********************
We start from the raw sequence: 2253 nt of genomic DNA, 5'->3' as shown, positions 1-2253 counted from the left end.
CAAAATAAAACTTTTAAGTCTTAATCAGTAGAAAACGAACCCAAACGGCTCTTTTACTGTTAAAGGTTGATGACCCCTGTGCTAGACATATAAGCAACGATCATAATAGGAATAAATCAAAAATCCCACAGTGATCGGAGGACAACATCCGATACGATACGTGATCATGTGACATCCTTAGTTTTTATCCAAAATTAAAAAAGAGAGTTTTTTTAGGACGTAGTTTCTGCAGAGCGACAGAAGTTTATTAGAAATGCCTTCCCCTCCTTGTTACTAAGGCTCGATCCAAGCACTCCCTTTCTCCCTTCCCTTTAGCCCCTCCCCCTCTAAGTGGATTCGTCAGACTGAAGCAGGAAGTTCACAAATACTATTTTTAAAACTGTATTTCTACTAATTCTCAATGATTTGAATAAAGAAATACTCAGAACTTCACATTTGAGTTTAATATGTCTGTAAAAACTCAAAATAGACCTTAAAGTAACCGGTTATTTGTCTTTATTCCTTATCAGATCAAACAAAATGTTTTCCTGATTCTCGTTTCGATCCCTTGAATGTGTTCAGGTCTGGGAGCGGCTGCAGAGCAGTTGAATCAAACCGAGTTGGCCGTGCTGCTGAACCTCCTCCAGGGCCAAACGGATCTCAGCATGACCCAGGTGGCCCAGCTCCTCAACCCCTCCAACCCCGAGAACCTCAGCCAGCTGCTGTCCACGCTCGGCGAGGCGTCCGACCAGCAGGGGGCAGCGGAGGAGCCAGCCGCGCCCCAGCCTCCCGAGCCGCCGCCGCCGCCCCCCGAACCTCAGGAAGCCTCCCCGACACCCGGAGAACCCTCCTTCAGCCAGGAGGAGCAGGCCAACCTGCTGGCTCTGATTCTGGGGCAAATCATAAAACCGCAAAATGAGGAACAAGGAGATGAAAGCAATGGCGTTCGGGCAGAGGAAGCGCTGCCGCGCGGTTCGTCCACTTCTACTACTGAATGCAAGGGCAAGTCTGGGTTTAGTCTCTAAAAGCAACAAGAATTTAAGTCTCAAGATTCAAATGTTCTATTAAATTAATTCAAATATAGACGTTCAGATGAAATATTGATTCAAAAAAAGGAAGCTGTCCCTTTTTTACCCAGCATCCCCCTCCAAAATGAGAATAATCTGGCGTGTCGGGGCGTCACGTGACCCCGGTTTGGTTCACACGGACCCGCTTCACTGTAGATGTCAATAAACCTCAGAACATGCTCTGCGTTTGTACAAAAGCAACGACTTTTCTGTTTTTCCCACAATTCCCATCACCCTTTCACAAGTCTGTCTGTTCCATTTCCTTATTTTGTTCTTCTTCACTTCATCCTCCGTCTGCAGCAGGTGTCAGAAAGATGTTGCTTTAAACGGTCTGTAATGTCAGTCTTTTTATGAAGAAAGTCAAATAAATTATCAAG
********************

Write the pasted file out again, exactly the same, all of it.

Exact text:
We start from the raw sequence: 2253 nt of genomic DNA, 5'->3' as shown, positions 1-2253 counted from the left end.
CAAAATAAAACTTTTAAGTCTTAATCAGTAGAAAACGAACCCAAACGGCTCTTTTACTGTTAAAGGTTGATGACCCCTGTGCTAGACATATAAGCAACGATCATAATAGGAATAAATCAAAAATCCCACAGTGATCGGAGGACAACATCCGATACGATACGTGATCATGTGACATCCTTAGTTTTTATCCAAAATTAAAAAAGAGAGTTTTTTTAGGACGTAGTTTCTGCAGAGCGACAGAAGTTTATTAGAAATGCCTTCCCCTCCTTGTTACTAAGGCTCGATCCAAGCACTCCCTTTCTCCCTTCCCTTTAGCCCCTCCCCCTCTAAGTGGATTCGTCAGACTGAAGCAGGAAGTTCACAAATACTATTTTTAAAACTGTATTTCTACTAATTCTCAATGATTTGAATAAAGAAATACTCAGAACTTCACATTTGAGTTTAATATGTCTGTAAAAACTCAAAATAGACCTTAAAGTAACCGGTTATTTGTCTTTATTCCTTATCAGATCAAACAAAATGTTTTCCTGATTCTCGTTTCGATCCCTTGAATGTGTTCAGGTCTGGGAGCGGCTGCAGAGCAGTTGAATCAAACCGAGTTGGCCGTGCTGCTGAACCTCCTCCAGGGCCAAACGGATCTCAGCATGACCCAGGTGGCCCAGCTCCTCAACCCCTCCAACCCCGAGAACCTCAGCCAGCTGCTGTCCACGCTCGGCGAGGCGTCCGACCAGCAGGGGGCAGCGGAGGAGCCAGCCGCGCCCCAGCCTCCCGAGCCGCCGCCGCCGCCCCCCGAACCTCAGGAAGCCTCCCCGACACCCGGAGAACCCTCCTTCAGCCAGGAGGAGCAGGCCAACCTGCTGGCTCTGATTCTGGGGCAAATCATAAAACCGCAAAATGAGGAACAAGGAGATGAAAGCAATGGCGTTCGGGCAGAGGAAGCGCTGCCGCGCGGTTCGTCCACTTCTACTACTGAATGCAAGGGCAAGTCTGGGTTTAGTCTCTAAAAGCAACAAGAATTTAAGTCTCAAGATTCAAATGTTCTATTAAATTAATTCAAATATAGACGTTCAGATGAAATATTGATTCAAAAAAAGGAAGCTGTCCCTTTTTTACCCAGCATCCCCCTCCAAAATGAGAATAATCTGGCGTGTCGGGGCGTCACGTGACCCCGGTTTGGTTCACACGGACCCGCTTCACTGTAGATGTCAATAAACCTCAGAACATGCTCTGCGTTTGTACAAAAGCAACGACTTTTCTGTTTTTCCCACAATTCCCATCACCCTTTCACAAGTCTGTCTGTTCCATTTCCTTATTTTGTTCTTCTTCACTTCATCCTCCGTCTGCAGCAGGTGTCAGAAAGATGTTGCTTTAAACGGTCTGTAATGTCAGTCTTTTTATGAAGAAAGTCAAATAAATTATCAAG